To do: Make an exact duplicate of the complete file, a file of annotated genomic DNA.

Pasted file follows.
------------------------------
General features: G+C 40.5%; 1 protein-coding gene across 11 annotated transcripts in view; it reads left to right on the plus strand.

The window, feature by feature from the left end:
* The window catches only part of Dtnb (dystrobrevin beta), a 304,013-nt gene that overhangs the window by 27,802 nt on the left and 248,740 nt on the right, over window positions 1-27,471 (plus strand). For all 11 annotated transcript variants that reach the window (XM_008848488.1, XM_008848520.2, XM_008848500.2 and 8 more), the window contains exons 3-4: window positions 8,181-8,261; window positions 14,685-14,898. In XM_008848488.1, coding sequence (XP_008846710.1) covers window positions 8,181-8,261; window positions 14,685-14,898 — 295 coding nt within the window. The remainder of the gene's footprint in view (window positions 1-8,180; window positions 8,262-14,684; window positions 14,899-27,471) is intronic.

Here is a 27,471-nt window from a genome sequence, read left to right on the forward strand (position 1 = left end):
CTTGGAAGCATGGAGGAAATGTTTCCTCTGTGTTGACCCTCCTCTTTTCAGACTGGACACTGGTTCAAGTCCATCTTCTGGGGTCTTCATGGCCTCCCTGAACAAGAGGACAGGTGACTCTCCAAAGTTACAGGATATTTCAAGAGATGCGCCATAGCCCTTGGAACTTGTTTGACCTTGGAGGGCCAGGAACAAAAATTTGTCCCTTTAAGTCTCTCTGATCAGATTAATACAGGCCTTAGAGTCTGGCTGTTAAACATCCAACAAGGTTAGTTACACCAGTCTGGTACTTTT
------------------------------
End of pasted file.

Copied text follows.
General features: G+C 40.5%; 1 protein-coding gene across 11 annotated transcripts in view; it reads left to right on the plus strand.

The window, feature by feature from the left end:
* The window catches only part of Dtnb (dystrobrevin beta), a 304,013-nt gene that overhangs the window by 27,802 nt on the left and 248,740 nt on the right, over window positions 1-27,471 (plus strand). For all 11 annotated transcript variants that reach the window (XM_008848488.1, XM_008848520.2, XM_008848500.2 and 8 more), the window contains exons 3-4: window positions 8,181-8,261; window positions 14,685-14,898. In XM_008848488.1, coding sequence (XP_008846710.1) covers window positions 8,181-8,261; window positions 14,685-14,898 — 295 coding nt within the window. The remainder of the gene's footprint in view (window positions 1-8,180; window positions 8,262-14,684; window positions 14,899-27,471) is intronic.

Here is a 27,471-nt window from a genome sequence, read left to right on the forward strand (position 1 = left end):
CTTGGAAGCATGGAGGAAATGTTTCCTCTGTGTTGACCCTCCTCTTTTCAGACTGGACACTGGTTCAAGTCCATCTTCTGGGGTCTTCATGGCCTCCCTGAACAAGAGGACAGGTGACTCTCCAAAGTTACAGGATATTTCAAGAGATGCGCCATAGCCCTTGGAACTTGTTTGACCTTGGAGGGCCAGGAACAAAAATTTGTCCCTTTAAGTCTCTCTGATCAGATTAATACAGGCCTTAGAGTCTGGCTGTTAAACATCCAACAAGGTTAGTTACACCAGTCTGGTACTTTT